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Theater Review

In Truth, 'Misanthrope: Karaoke Musical' Is Good for a Few Laughs

April 18, 2002|MARK CHALON SMITH | SPECIAL TO THE TIMES

In "The Misanthrope: The Karaoke Musical!" at Stages Theatre, there's a "karaoke moral charter" that singers must follow. The top commandments are: Never perform original songs and always, and they mean always, applaud everyone, no matter how sour.

Albert (Robert Dean Nunez), the star of Joel Beers' wobbly adaptation of Moliere's classic, is fine with the first commandment. He knows that singing anything but a pop hit amounts to sacrilege. It's the second that ruins his rhythm. Does everyone have to make nice all the time? Wouldn't some well-placed honesty help? All the pretense, the hypocrisy, the smiling. Bah. Moliere was just as infuriated with these things when he wrote "The Misanthrope" in the mid-1600s. French high society was a den of glad rags and glad-handing as people vied for better placement among the blue bloods.

Beers and director Patrick Gwaltney seem to think karaoke clubs are a modern equivalent of Moliere's turf, with rules, compromises and bad clothes coloring the scene. Well, even Beers and Gwaltney admit, in news releases, that the parallels they draw are a stretch. They stress they just want to have fun. Is "The Misanthrope: The Karaoke Musical!" fun? Sure, but it's a lot like visiting a karaoke joint: A trickle of the stuff can bring on grins, but a flood threatens to wear you out. And here's a caution: You can't signal for another cocktail when resolve weakens.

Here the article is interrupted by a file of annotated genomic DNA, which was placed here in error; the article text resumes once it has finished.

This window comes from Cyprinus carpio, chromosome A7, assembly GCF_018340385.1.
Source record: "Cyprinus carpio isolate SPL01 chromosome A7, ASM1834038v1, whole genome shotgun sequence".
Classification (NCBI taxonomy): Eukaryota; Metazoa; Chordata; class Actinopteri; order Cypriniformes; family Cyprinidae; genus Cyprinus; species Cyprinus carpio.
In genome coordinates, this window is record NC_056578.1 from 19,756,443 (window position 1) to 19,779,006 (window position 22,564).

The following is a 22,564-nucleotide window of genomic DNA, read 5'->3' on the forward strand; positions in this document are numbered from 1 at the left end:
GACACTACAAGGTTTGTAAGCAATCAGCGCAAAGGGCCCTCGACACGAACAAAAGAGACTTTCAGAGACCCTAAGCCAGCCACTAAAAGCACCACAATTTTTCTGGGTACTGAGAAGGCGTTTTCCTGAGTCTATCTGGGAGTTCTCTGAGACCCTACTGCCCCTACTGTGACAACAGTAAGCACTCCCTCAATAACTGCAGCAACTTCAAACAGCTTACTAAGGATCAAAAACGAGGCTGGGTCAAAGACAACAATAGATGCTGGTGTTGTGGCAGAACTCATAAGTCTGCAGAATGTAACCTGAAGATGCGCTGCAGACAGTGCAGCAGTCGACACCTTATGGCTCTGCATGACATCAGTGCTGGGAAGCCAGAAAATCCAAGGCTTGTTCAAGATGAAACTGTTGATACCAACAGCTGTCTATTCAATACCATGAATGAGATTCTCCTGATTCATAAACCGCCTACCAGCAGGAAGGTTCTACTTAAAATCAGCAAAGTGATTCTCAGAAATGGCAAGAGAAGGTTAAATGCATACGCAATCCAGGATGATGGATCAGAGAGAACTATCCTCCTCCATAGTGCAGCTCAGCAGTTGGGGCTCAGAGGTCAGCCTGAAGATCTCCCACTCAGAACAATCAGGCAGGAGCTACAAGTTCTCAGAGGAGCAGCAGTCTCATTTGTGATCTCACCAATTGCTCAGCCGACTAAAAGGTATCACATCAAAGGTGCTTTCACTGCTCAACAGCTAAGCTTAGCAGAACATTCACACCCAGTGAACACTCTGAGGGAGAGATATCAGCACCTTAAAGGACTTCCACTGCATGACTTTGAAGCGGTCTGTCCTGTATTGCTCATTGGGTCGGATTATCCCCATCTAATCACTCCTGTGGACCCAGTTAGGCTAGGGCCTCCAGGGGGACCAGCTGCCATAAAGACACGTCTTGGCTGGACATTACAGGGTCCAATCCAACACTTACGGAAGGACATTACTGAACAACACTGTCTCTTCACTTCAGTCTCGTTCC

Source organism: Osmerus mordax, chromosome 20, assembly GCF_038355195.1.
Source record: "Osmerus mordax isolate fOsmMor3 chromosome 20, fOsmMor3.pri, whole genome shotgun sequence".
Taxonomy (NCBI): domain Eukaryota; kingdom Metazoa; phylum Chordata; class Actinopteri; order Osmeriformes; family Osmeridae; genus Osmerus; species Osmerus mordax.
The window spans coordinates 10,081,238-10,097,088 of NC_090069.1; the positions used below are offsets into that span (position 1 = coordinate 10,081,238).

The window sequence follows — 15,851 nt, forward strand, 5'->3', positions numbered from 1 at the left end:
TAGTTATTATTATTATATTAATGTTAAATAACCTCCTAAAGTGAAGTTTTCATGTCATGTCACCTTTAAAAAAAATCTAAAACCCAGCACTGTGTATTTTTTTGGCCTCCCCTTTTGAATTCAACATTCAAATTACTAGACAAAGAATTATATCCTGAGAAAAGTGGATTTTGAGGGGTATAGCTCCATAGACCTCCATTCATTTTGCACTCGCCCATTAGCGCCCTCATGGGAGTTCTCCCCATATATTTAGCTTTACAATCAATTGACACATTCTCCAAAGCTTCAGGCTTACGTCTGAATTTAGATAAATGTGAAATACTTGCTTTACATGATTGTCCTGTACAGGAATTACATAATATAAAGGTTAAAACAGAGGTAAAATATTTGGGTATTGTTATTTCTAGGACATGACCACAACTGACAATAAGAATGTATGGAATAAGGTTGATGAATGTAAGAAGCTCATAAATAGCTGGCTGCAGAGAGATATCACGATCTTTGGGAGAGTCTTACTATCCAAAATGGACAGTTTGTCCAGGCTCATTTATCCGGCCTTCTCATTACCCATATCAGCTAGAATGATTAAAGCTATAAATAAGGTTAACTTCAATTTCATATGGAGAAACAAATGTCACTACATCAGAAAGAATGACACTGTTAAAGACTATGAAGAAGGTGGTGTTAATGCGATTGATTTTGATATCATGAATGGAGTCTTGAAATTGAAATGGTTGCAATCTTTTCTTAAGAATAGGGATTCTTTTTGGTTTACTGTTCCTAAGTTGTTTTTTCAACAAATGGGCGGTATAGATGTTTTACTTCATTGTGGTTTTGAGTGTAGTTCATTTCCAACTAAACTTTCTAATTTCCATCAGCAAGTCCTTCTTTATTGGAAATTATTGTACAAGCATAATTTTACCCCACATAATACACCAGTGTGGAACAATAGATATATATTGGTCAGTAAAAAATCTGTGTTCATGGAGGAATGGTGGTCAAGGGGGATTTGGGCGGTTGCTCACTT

Actually, this show owes as much to "Saturday Night Fever" as to Moliere. We get rhyming couplets, many revamped with slang, but the plot and people push John Travolta and that famous disco contest into mind. Albert (taking off on Moliere's Alceste) might be fuming over all the phonies, but he still wants to win the upcoming sing-off. Partnering with his sweetheart, Celine (Moliere's Celemine) would seal victory but she's busy playing the field.

As we drift to the finale, various regulars and would-be contestants, both high and low on the food chain, get to wreck a song or two. There's nothing subtle about it. When the message is love, we hear an iffy rendition of Tom Jones' "It's Not Unusual." And when Albert realizes his ethics have left him an outsider, a sanctimonious "Solitary Man" by Neil Diamond fills the small Fullerton theater, gaudily decorated as a club by set designer Jon Gaw. It's a laugh. And so are some of the characters.

Patti Cumby's Celine knows she's the queen of the prom and milks this knowledge throughout. Her verbal catfight with Andrea (Cynthia Ryanen) tickles in more than a few places. Jon-Enee Merriex as Albert's sidekick, Phillip, and Aaron Wyne as his nemesis, Oliver, are as silly as they're supposed to be.

Beers and Gwaltney toss in the unexpected every now and then to tweak things. My favorite surprise, apparently inspired by the more melodramatic figure skating at the Winter Olympics, comes when a not-so-graceful woman, in delicate chiffon, roller-skates around the stage to accent a romantic moment. Down went designer Bill Mittler's mood lights and up went the chuckles.

*

"The Misanthrope: The Karaoke Musical!," Stages Theatre, 400 E. Commonwealth Ave., Fullerton. Fridays-Saturdays, 8 p.m.; Sundays, 5 p.m. $12 and $15. Ends May 11. (714) 525-4484.

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